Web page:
When Miami Dolphins wide receiver Kenny Stills won a community-service award from an LGBTQ-rights organization earlier this year, he couldn’t have been more proud.

Stills has made community service and fighting for equality definitive parts of his NFL career. He has consistently taken a knee during the playing of the National Anthem “to protest racism, inequality and social injustice.” He has worked countless hours with local organizations in South Florida building bridges across communities and helping lift up those who may feel disempowered.

“We’ve got to all stand up together, regardless of color or sexual orientation or gender identity.”

He has been named by the Dolphins the team’s Nat Moore Community Service Award recipient each of the last two seasons. He was the club’s 2017 nominee for the Walter Payton NFL Man of the Year Award, which acknowledges philanthropy and community impact.

Yet the first award he won from the community was given to him by SAVE, an LGBTQ-rights-advocacy group in South Florida. During his acceptance speech he said he felt “deeply connected” to the work SAVE does on behalf of the community, posting a short clip of his speech and an endorsement for LGBTQ equality after the award ceremony.

That deep connection, Stills told Outsports, is the connection he feels to the fight of every minority to gain equality and acceptance.

“All discrimination is something I don’t agree with,” he said. “It’s something I’m against.”

Stills said he does have family members who identify as LGBTQ. Yet his commitment to bringing equality for the community stems from his broader intersectional approach to fighting discrimination and building access to resources for everyone.

“We’ve got to all stand up together, regardless of color or sexual orientation or gender identity,” he said. “It’s all of us coming together against discrimination, against corruption, against evil.”

None of this is a surprise, coming from a player who was so welcoming and matter-of-fact even five years ago when Jason Collins came out as gay.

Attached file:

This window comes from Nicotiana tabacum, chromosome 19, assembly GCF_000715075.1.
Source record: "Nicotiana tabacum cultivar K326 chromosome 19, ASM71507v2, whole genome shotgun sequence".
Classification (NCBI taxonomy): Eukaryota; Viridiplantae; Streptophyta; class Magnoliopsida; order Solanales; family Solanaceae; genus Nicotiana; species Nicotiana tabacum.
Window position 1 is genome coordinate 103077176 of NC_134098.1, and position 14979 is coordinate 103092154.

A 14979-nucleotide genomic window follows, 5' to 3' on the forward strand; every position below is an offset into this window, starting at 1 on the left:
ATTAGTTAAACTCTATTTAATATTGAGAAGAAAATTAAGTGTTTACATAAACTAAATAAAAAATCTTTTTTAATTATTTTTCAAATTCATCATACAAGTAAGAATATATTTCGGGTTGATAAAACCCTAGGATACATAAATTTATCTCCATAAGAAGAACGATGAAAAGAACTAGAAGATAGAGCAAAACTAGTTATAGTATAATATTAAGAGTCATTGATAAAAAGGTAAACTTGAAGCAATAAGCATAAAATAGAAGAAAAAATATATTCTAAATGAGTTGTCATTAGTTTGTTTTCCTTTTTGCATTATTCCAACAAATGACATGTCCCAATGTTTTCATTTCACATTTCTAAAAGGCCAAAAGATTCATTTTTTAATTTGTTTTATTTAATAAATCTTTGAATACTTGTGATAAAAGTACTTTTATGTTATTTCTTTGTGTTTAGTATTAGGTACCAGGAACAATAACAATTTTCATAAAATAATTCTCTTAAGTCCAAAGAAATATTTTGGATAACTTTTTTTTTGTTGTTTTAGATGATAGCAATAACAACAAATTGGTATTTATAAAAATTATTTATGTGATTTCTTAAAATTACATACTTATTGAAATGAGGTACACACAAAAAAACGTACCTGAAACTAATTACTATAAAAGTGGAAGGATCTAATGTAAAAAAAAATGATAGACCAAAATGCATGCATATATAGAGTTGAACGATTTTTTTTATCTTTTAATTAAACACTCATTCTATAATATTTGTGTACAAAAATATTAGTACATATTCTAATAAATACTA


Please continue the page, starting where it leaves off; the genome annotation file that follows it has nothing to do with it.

The Dolphins community outreach as a team has reflected that. Recently members of the front-office staff, as well as some players (not including Stills), embarked on a cultural tour of Miami that included the popular drag bar The Palace — complete with a drag show — and the Ocean Drive Rainbow Crosswalk.

Stills was drafted from the University of Oklahoma by the New Orleans Saints in the fifth round of the 2013 NFL Draft. He was traded by the Saints to the Dolphins in 2015. He needs just 46 receiving yards this weekend against the New England Patriots to pass 4,000 yards for his career.

Despite the work of Stills and other players, in addition to the team’s LGBTQ community outreach, Stills noted that no Dolphins player, or any other player in the NFL, is currently publicly out (and he doesn’t know anyone on the Dolphins who is gay privately). And as Stills said, with 63 players in the Dolphins locker room for practices, chances are at least somebody is gay.

“None of us are god on this earth. We’re here to love our neighbors and those types of things. We should let people live freely and be who they are.”

“They don’t feel comfortable enough to come out,” he said. “The proof is in the pudding. We don’t have any guys coming out. Obviously they don’t feel comfortable coming out or they don’t feel they need to.”

One powerful element in the NFL, and across America, is Christianity, which has traditionally taught that homosexuality is a sin. Stills said despite that, Christians can still find a place in their hearts to fight for equality and inclusion for gay people.

“None of us are god on this earth,” he said. “We’re here to love our neighbors and those types of things. We should let people live freely and be who they are.”

If a player did come out in the Dolphins locker room, Stills is prepared to stand by that player’s side and make sure he knows he’s welcome.

“It’s just having a conversation with them. Standing up for that person if they are being harassed. It’s really just everything I’ve been doing, as far as standing up, using my voice. It’s the same thing, letting that person know they are welcome, they are loved.”

You can follow Kenny Stills on Twitter @kstills, or on Instagram @kstills.

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